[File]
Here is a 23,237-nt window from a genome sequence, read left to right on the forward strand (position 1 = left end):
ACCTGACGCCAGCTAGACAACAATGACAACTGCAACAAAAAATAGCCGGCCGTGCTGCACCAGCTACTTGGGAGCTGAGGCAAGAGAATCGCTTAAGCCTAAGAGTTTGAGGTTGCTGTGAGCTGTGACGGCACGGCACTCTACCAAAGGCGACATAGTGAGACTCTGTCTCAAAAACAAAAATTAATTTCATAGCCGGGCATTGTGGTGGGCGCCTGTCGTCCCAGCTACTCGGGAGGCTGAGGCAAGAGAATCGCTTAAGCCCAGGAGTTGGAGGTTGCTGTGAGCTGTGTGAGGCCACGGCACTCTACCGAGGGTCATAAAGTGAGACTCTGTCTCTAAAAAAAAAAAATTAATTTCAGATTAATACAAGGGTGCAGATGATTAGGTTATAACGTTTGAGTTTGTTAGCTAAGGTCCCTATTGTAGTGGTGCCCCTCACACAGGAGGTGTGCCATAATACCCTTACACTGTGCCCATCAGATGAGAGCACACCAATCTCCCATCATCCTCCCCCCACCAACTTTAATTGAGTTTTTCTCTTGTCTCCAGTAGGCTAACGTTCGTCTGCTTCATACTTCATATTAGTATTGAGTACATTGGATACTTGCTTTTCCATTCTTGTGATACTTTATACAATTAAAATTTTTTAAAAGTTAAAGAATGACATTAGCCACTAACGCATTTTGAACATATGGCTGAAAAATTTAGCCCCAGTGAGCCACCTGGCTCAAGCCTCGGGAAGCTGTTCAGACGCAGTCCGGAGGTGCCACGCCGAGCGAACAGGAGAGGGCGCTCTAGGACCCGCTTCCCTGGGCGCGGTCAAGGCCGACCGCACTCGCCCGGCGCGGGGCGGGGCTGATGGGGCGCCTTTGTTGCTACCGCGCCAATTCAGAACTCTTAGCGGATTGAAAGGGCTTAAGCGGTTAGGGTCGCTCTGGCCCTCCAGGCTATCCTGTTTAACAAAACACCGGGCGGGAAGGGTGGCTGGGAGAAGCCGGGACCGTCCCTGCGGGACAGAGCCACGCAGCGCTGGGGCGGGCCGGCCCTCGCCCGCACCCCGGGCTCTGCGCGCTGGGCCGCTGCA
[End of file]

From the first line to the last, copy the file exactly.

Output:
Here is a 23,237-nt window from a genome sequence, read left to right on the forward strand (position 1 = left end):
ACCTGACGCCAGCTAGACAACAATGACAACTGCAACAAAAAATAGCCGGCCGTGCTGCACCAGCTACTTGGGAGCTGAGGCAAGAGAATCGCTTAAGCCTAAGAGTTTGAGGTTGCTGTGAGCTGTGACGGCACGGCACTCTACCAAAGGCGACATAGTGAGACTCTGTCTCAAAAACAAAAATTAATTTCATAGCCGGGCATTGTGGTGGGCGCCTGTCGTCCCAGCTACTCGGGAGGCTGAGGCAAGAGAATCGCTTAAGCCCAGGAGTTGGAGGTTGCTGTGAGCTGTGTGAGGCCACGGCACTCTACCGAGGGTCATAAAGTGAGACTCTGTCTCTAAAAAAAAAAAATTAATTTCAGATTAATACAAGGGTGCAGATGATTAGGTTATAACGTTTGAGTTTGTTAGCTAAGGTCCCTATTGTAGTGGTGCCCCTCACACAGGAGGTGTGCCATAATACCCTTACACTGTGCCCATCAGATGAGAGCACACCAATCTCCCATCATCCTCCCCCCACCAACTTTAATTGAGTTTTTCTCTTGTCTCCAGTAGGCTAACGTTCGTCTGCTTCATACTTCATATTAGTATTGAGTACATTGGATACTTGCTTTTCCATTCTTGTGATACTTTATACAATTAAAATTTTTTAAAAGTTAAAGAATGACATTAGCCACTAACGCATTTTGAACATATGGCTGAAAAATTTAGCCCCAGTGAGCCACCTGGCTCAAGCCTCGGGAAGCTGTTCAGACGCAGTCCGGAGGTGCCACGCCGAGCGAACAGGAGAGGGCGCTCTAGGACCCGCTTCCCTGGGCGCGGTCAAGGCCGACCGCACTCGCCCGGCGCGGGGCGGGGCTGATGGGGCGCCTTTGTTGCTACCGCGCCAATTCAGAACTCTTAGCGGATTGAAAGGGCTTAAGCGGTTAGGGTCGCTCTGGCCCTCCAGGCTATCCTGTTTAACAAAACACCGGGCGGGAAGGGTGGCTGGGAGAAGCCGGGACCGTCCCTGCGGGACAGAGCCACGCAGCGCTGGGGCGGGCCGGCCCTCGCCCGCACCCCGGGCTCTGCGCGCTGGGCCGCTGCA